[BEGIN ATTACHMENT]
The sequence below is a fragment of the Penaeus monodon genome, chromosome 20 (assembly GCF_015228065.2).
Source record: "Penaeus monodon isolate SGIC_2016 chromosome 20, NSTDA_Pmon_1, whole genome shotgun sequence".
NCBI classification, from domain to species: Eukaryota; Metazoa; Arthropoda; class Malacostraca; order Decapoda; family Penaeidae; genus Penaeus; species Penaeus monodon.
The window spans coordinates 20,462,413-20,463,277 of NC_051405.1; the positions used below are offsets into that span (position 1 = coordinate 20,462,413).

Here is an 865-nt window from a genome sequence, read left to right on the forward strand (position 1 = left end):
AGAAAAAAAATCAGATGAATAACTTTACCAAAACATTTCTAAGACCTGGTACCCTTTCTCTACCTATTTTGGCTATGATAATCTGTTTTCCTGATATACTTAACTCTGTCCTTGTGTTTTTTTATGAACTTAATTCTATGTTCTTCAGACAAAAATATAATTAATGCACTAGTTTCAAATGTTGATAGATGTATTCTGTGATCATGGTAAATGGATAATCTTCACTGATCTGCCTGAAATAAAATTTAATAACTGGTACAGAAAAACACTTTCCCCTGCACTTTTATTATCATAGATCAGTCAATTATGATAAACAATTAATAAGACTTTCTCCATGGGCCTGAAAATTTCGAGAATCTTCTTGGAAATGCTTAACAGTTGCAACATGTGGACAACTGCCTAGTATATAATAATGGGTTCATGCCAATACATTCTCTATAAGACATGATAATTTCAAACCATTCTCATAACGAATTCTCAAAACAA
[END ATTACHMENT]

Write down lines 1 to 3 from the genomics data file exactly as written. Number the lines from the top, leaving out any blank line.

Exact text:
The sequence below is a fragment of the Penaeus monodon genome, chromosome 20 (assembly GCF_015228065.2).
Source record: "Penaeus monodon isolate SGIC_2016 chromosome 20, NSTDA_Pmon_1, whole genome shotgun sequence".
NCBI classification, from domain to species: Eukaryota; Metazoa; Arthropoda; class Malacostraca; order Decapoda; family Penaeidae; genus Penaeus; species Penaeus monodon.